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--> goals and measuring tolerable tradeoffs toward achieving those goals. In this context, constructs such as the von Neumann utility function allow designers to evaluate a candidate design subject to multiple criteria. Just as multicriteria design benefits from decision analysis, a natural extension to other complex systems suggests that decision analysis may be used for multicriteria evaluation of manufacturing performance. Decision analytical methods provide a way of integrating the contributions of multiple performance criteria into a single measure of factory performance. At Motorola, decision analysis has been used to model complex manufacturing systems and provide a single metric of factory performance. In semi-conductor manufacturing facilities, for example, hundreds of processes and dozens of material flows are tracked simultaneously—making evaluation of factory performance a challenge. Several factors make a performance assessment difficult: (1) products are produced in batches that may require repeated passes at certain processes (reentrant flows); (2) billion-dollar facilities require large work in process to reduce unit costs; and (3) because of product variety and technology type, the total cycle time in the factory may vary from 20 to 40 days. Clearly, current methods that examine only the end-of-line output of a manufacturing system fail to provide an adequate measure of overall system performance. Sophisticated CIM systems monitor and schedule production, tracking hundreds of equipment and material parameters. Still, factory managers may have difficulties in determining how the factory is performing at any given time. By using information from the factory CIM systems, decision analysis allows simultaneous consideration of multiple criteria, such as number of turns, work in process, process yield, queue size, and cycle time at key processes. Preferences are modeled analytically and combined with tradeoff parameters assessed with the certainty equivalent method (Keeney and Raiffa, 1976). These individual criteria data are combined via a multiattribute utility function that permits a measure of total performance of the system. This utility function can be used to more closely monitor and improve factory performance. By deriving the total differential of the utility function, for example, the optimal direction for improvement in performance can be quickly determined. Further, the utility-based performance metric is normalized, which permits easy comparison of performance over different time periods. Implemented in one Motorola wafer fabrication facility, engineers are using this system to decrease their reaction time to problems in the factory. Prior to installation of this system, problems in performance might have been determined only after several individual performance indicators signaled serious error. With this utility-based performance gauge, reaction time has decreased from days to hours. When the utility function gauge suggests that manufacturing performance is suffering, the tradeoff calculation shows the factory staff where to focus efforts for greatest improvement. Factory engineers report that the quality of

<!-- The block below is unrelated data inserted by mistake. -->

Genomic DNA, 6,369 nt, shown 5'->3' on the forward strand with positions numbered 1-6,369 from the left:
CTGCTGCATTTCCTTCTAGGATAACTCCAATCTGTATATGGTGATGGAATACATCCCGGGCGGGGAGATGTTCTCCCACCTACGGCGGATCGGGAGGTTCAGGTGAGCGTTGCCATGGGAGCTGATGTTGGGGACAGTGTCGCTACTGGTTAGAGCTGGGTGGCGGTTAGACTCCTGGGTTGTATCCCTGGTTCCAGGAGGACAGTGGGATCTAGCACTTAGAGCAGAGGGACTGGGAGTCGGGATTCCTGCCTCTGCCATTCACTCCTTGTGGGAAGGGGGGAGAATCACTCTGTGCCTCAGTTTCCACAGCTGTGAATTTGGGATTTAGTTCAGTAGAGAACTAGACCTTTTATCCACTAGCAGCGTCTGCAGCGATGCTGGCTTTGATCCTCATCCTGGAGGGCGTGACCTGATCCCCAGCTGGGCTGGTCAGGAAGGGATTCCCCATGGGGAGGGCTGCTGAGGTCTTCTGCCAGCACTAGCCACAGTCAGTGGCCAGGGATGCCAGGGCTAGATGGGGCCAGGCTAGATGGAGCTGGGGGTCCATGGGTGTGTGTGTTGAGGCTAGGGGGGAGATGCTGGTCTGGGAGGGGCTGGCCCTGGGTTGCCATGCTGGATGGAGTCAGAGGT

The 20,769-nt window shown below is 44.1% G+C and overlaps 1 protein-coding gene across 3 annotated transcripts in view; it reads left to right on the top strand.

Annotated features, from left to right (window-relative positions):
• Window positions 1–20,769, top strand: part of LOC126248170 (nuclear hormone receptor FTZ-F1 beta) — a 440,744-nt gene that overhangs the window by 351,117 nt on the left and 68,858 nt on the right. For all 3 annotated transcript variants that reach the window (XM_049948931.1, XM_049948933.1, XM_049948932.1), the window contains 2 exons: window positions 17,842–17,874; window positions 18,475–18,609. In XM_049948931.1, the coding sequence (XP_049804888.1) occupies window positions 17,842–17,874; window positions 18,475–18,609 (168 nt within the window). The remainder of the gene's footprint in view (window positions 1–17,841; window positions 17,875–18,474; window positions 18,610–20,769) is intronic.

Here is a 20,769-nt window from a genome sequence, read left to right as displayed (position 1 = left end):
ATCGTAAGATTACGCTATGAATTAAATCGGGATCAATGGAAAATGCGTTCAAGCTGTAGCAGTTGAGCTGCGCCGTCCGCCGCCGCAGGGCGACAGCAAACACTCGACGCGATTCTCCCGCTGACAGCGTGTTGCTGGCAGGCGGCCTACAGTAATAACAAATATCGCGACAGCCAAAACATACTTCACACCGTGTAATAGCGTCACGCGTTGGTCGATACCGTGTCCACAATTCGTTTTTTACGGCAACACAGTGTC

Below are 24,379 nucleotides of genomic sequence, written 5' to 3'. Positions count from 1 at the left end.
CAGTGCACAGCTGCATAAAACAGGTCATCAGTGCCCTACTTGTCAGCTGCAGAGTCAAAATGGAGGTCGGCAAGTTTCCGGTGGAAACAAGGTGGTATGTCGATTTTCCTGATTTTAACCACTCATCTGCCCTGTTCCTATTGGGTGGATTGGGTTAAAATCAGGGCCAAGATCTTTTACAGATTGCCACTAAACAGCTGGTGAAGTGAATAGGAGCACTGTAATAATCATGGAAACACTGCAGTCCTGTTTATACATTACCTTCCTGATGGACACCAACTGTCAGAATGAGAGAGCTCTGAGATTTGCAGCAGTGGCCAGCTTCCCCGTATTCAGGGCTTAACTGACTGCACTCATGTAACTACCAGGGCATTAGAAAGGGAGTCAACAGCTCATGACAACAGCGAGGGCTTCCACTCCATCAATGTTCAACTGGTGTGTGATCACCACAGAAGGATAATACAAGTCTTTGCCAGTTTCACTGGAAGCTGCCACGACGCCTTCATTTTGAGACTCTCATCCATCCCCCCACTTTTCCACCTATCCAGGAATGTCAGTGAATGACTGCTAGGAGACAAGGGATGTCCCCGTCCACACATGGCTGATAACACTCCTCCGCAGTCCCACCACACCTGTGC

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--> manufacturing decision making is greatly improved now that all factory staff are using the same metric to measure performance, and indirect costs are expected to decrease because of better performance. By using multicriteria decision analysis to integrate traditional methods of measuring and monitoring data, total system performance is greatly improved. References Boucher, T. O., and E. L. MacStravic. 1991. Multiattribute evaluation within a present value framework and its relation to the analytic hierarchy process. The Engineering Economist 37(1):1–32. Keeney, R. L., J. F. Lathrop, and A. Sicherman. 1986. An analysis of Baltimore Gas and Electric Company's technology choice. Operations Research 34(1):18–39. Keeney, R. L., and H. Raiffa. 1976. Decisions with Multiple Objectives: Preferences and Value Tradeoffs. New York: Wiley. Lavelle, J. P., J. R. Canada, and J. R. Wilson. 1997. A method for the incorporation of parametric uncertainty in the weighted evaluation multiattribute decision model. Computers and Industrial Engineering 32(4):769–786. Thurston, D. L. 1991. A formal method for subjective design evaluation with multiple attributes. Research in Engineering Design 3:105–122. Other Resources Fishburn, P. C. 1970. Utility Theory for Decision Making. New York: Wiley. Locascio, A., and D. L. Thurston. 1993. Concurrent optimal design with application to structural dynamics. Journal of Engineering Design 4(4):353–369. Luce, R. D., and H. Raiffa. 1957. Games and Decisions. New York: Wiley. Saaty, T. 1980. The Analytic Hierarchy Process. New York: McGraw-Hill. Revised and extended 1988. von Neumann, J., and O. Morgenstern. 1947. Theory of Games and Economic Behavior, 2nd. ed. Princeton, N.J.: Princeton University Press.